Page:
Street pianos musicians\' \"gift\" to Columbia

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COLUMBIA - A local group of piano enthusiasts is bringing more music to the streets of Columbia.

The Columbia Piano Technicians Guild put its second street piano downtown Friday.

The piano will be placed in front of the Heidelberg restaurant on Ninth Street.

The guild's first public street piano is located on the corner of Ninth Street and Broadway in front of Tellers. 

Guild President Steven Fair and the secretary Lucy Urlacher came up with the idea to bring street pianos to Columbia.

"Steve and I were at a convention and one of the topics was piano awareness and people from other cities talked about street pianos," Urlacher said. "And Steve was the one who said it would be a great idea for Columbia, and we ran with it."

The guild received both of the street pianos as donations.

They were donated because they were too expensive for the technicians to fully repair.

"They were both totally rundown to begin with," Urlacher said. "We are giving them one last hurrah."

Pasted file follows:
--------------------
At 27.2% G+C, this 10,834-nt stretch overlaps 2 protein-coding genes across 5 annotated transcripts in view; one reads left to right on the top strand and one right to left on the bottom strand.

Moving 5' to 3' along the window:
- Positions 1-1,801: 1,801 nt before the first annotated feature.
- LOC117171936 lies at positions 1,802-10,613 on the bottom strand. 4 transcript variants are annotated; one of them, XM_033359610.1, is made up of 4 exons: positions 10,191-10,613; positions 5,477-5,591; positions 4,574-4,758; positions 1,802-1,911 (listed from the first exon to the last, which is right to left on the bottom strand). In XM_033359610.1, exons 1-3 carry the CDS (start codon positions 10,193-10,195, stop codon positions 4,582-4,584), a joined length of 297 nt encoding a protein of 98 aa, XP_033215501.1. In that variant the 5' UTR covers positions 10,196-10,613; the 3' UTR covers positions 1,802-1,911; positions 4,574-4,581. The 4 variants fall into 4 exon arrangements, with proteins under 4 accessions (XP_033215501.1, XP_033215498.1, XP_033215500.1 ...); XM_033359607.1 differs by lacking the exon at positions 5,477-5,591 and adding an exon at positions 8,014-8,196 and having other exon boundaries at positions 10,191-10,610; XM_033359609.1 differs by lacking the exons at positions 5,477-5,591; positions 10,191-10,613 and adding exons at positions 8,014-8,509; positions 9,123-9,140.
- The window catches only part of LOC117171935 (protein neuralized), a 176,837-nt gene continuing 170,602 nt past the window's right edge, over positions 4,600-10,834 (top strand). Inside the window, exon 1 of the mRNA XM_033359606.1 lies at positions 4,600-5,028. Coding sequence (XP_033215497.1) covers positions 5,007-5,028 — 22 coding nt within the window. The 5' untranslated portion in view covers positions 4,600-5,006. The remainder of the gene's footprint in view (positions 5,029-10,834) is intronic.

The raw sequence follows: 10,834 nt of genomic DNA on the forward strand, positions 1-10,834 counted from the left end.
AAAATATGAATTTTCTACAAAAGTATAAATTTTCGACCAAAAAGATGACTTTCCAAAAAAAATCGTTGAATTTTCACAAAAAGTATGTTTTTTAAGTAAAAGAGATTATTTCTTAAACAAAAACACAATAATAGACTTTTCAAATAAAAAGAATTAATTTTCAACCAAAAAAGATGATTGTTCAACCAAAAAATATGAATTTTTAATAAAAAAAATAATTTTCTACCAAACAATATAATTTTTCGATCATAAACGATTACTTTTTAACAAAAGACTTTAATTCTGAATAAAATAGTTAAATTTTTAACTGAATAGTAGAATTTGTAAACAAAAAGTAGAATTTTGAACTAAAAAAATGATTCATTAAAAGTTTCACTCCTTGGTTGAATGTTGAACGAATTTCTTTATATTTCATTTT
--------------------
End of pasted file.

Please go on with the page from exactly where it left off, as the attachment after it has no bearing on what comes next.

Urlacher said it's a gift to the public.

"I found that it really brings out an inner musician," Urlacher said. "People gravitate toward the piano and they must play it."

Members of the guild care for the street pianos just like they would a regular piano.

"It just takes a small amount of maintenance," Fair said. "Periodically we see it's not working and we have to do some repairing."

Fair said if the opportunity to take on another street piano arose, they would probably take it, but, with less than five active members, Fair said they could not handle too many more.

The guild chose MU art school student Samantha Edwards to paint both of the street pianos.

"The painting is so important for the street pianos," Urlacher said. "If this was just a brown piano sitting out here it would not have near the appeal as having a paint and visual aspect in addition to the playing aspect."

The street pianos will be out and available for the public to play until the winter months, when they will be put in storage.

"No one wants to play the piano with gloves on," Urlacher said.

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